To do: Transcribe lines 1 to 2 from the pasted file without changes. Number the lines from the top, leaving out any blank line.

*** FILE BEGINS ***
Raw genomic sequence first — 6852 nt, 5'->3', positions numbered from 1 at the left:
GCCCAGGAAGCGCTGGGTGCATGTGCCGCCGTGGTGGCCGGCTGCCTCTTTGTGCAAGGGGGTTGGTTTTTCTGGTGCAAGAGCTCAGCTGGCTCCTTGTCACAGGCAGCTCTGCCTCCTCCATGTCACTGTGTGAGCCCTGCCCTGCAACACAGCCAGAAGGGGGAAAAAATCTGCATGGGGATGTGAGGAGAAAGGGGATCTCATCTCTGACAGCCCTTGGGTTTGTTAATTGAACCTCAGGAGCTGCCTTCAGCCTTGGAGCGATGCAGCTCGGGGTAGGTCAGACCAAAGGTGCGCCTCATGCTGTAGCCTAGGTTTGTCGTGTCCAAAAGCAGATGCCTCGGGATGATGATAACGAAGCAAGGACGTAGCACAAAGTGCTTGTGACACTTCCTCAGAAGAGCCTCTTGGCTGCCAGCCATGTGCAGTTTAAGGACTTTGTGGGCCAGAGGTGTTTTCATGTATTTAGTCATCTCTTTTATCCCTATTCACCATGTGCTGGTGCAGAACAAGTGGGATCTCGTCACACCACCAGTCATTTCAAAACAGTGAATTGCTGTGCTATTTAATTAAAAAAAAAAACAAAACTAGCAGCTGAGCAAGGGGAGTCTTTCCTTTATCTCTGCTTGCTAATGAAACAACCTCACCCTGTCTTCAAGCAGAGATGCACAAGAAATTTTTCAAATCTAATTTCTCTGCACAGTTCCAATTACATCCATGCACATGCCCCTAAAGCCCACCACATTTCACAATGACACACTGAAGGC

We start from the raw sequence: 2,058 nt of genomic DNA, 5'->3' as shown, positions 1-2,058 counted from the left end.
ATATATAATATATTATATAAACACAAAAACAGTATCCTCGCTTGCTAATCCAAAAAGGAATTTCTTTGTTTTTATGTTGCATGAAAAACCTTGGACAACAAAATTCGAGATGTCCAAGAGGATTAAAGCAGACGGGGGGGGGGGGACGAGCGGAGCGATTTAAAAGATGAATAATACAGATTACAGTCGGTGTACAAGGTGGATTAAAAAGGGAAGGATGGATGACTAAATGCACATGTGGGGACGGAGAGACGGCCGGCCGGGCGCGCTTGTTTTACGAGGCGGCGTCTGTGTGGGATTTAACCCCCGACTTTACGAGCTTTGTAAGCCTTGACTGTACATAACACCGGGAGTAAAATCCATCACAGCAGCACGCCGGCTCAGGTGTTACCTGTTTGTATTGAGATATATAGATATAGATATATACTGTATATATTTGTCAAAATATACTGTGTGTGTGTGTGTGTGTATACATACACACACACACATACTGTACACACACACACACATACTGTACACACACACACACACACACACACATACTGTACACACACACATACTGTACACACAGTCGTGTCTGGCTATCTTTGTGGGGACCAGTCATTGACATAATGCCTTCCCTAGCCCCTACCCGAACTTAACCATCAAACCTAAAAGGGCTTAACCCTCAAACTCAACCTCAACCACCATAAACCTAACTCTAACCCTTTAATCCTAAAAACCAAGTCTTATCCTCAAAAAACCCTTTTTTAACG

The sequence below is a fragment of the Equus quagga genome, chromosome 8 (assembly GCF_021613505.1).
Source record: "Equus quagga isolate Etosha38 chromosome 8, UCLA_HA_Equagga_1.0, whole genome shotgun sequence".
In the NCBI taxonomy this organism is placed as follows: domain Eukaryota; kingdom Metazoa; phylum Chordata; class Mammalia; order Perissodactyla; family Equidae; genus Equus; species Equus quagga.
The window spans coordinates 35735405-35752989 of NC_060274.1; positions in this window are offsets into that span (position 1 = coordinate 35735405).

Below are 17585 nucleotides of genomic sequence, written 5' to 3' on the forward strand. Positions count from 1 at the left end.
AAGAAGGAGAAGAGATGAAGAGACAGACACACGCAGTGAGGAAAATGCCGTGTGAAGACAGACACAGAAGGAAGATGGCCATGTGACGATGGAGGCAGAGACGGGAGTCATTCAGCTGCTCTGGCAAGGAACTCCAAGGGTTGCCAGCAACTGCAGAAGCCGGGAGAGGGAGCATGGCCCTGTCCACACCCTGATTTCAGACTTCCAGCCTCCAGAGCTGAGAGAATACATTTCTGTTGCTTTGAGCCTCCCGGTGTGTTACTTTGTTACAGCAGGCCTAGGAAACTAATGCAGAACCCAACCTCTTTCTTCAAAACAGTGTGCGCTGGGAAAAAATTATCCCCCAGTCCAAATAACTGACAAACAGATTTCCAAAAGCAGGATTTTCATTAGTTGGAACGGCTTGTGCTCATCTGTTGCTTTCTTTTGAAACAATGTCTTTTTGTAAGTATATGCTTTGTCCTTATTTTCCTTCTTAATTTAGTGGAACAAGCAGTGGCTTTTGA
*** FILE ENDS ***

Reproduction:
Raw genomic sequence first — 6852 nt, 5'->3', positions numbered from 1 at the left:
GCCCAGGAAGCGCTGGGTGCATGTGCCGCCGTGGTGGCCGGCTGCCTCTTTGTGCAAGGGGGTTGGTTTTTCTGGTGCAAGAGCTCAGCTGGCTCCTTGTCACAGGCAGCTCTGCCTCCTCCATGTCACTGTGTGAGCCCTGCCCTGCAACACAGCCAGAAGGGGGAAAAAATCTGCATGGGGATGTGAGGAGAAAGGGGATCTCATCTCTGACAGCCCTTGGGTTTGTTAATTGAACCTCAGGAGCTGCCTTCAGCCTTGGAGCGATGCAGCTCGGGGTAGGTCAGACCAAAGGTGCGCCTCATGCTGTAGCCTAGGTTTGTCGTGTCCAAAAGCAGATGCCTCGGGATGATGATAACGAAGCAAGGACGTAGCACAAAGTGCTTGTGACACTTCCTCAGAAGAGCCTCTTGGCTGCCAGCCATGTGCAGTTTAAGGACTTTGTGGGCCAGAGGTGTTTTCATGTATTTAGTCATCTCTTTTATCCCTATTCACCATGTGCTGGTGCAGAACAAGTGGGATCTCGTCACACCACCAGTCATTTCAAAACAGTGAATTGCTGTGCTATTTAATTAAAAAAAAAAACAAAACTAGCAGCTGAGCAAGGGGAGTCTTTCCTTTATCTCTGCTTGCTAATGAAACAACCTCACCCTGTCTTCAAGCAGAGATGCACAAGAAATTTTTCAAATCTAATTTCTCTGCACAGTTCCAATTACATCCATGCACATGCCCCTAAAGCCCACCACATTTCACAATGACACACTGAAGGC